This week, show us how companionship and diversity interact in your world.
One of the most interesting things I learned in my first year of gardening was the concept of companion planting. Companion planting is all about creating plant communities that have mutual benefits to each other. It can be an organic way to protect your crops from pests or it could help improve pollination of fruit and vegetable crops. I found it fascinating to learn for example that planting basil reportedly improves the flavor of your tomatoes, while the smell of certain herbs can be helpful in deterring pests, and the colour of certain flowers can attract pollinators. For gardens to be healthy, they also suggest things like: avoiding monocultures, using tall plants and intercropping, in other words, encouraging diversity. For this week’s challenge, I got down low, to the micro-culture of my garden to reflect on the diversity and importance of companionships. Pictured here, the marigold, is a popular companion to many vegetable crops. Take a look around you, what does companionship look like to you or your community(ies).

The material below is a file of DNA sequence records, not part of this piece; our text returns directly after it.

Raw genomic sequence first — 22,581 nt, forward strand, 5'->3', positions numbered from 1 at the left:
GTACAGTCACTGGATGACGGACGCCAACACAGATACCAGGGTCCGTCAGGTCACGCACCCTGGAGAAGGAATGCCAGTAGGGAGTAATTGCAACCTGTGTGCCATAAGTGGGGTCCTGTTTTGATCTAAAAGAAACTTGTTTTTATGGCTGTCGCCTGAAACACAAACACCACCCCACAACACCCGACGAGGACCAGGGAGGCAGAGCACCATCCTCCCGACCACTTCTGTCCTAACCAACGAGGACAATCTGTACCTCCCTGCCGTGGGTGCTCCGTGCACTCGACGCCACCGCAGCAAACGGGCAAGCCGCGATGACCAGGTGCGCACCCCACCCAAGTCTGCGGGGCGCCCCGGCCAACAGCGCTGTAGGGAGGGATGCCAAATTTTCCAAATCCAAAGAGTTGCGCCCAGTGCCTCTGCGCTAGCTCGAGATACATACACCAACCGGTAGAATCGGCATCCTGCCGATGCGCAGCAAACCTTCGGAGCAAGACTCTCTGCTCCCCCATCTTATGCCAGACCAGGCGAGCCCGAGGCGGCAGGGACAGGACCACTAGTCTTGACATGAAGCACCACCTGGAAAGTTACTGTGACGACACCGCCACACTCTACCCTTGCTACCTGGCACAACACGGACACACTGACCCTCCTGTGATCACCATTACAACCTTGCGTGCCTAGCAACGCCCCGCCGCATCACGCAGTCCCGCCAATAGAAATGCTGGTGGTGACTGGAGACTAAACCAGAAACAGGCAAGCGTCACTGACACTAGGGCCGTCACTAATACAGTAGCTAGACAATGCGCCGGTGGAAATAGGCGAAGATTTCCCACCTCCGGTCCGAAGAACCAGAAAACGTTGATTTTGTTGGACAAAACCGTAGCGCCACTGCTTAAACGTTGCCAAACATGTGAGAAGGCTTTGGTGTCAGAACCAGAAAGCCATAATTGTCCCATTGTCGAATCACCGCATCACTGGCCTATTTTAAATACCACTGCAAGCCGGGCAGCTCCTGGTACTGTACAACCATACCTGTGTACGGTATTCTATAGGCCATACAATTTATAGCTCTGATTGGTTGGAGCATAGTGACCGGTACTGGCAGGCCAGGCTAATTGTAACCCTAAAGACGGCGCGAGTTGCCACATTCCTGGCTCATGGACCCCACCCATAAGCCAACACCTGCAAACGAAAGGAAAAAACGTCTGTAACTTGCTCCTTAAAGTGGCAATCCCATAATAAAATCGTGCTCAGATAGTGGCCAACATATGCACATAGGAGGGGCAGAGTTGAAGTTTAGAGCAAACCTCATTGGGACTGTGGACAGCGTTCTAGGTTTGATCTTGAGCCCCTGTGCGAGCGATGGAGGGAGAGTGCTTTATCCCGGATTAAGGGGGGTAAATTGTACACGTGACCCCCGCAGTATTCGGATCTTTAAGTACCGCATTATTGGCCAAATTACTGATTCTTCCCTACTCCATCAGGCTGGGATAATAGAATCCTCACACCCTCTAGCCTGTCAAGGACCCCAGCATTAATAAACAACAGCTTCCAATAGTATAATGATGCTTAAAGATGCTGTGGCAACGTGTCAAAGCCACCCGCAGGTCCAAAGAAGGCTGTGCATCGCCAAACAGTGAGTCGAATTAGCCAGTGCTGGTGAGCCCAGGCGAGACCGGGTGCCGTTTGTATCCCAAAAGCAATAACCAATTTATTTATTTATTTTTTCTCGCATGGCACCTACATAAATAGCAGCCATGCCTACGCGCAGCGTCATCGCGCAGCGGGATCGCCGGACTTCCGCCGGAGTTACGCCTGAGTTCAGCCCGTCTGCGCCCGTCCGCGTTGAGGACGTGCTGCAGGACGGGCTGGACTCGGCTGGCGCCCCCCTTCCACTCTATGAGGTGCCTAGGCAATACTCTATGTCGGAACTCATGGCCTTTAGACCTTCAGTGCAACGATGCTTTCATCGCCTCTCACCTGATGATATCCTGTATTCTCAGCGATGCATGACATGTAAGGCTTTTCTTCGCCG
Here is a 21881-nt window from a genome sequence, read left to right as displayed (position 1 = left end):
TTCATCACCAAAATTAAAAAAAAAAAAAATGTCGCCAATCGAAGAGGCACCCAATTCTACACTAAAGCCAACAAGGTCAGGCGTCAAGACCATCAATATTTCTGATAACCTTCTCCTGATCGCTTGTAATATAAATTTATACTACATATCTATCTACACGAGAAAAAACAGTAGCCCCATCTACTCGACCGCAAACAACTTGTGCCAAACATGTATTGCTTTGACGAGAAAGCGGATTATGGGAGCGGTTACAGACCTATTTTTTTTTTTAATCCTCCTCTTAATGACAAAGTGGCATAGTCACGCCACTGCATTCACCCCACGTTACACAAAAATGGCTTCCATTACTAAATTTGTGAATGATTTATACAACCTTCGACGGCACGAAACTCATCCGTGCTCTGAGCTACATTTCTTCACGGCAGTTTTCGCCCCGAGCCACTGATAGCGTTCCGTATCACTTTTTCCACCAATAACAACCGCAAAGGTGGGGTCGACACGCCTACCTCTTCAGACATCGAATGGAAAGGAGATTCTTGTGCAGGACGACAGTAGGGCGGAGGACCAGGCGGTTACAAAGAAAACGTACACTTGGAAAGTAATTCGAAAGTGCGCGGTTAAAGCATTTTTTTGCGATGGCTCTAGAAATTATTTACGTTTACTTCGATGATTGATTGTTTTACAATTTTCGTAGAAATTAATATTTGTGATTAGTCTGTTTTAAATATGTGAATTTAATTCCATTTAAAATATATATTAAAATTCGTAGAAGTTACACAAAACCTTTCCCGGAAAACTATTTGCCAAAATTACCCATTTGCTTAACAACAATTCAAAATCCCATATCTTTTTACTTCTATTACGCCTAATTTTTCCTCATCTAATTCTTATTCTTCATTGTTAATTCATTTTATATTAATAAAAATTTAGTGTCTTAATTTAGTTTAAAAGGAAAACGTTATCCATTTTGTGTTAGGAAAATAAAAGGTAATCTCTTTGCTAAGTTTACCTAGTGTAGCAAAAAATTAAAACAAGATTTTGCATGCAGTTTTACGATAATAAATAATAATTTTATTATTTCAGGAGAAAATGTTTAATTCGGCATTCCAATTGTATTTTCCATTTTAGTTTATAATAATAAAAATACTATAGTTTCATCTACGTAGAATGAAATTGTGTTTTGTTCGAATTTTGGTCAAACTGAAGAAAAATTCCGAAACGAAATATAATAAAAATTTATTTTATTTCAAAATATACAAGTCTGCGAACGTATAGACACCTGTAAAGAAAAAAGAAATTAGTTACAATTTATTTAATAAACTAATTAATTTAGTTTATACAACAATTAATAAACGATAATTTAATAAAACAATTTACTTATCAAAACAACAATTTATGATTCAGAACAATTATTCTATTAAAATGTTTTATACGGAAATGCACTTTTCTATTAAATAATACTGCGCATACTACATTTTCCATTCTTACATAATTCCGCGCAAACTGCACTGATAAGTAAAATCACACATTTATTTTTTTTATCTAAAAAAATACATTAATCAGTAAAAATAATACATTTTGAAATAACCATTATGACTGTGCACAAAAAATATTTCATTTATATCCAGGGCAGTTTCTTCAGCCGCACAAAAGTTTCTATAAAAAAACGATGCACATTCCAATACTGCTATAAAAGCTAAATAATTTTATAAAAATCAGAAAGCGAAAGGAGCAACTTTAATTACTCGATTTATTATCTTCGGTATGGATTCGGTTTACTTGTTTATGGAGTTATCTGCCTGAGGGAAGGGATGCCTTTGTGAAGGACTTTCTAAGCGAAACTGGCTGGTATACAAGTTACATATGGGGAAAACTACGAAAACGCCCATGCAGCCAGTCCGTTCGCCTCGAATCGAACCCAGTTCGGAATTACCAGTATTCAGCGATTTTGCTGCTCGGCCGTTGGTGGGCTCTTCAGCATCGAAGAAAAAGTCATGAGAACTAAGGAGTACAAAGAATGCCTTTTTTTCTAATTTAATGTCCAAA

Don’t forget to use the hashtags #PEBcompanionship #PEB17 #PEBYVR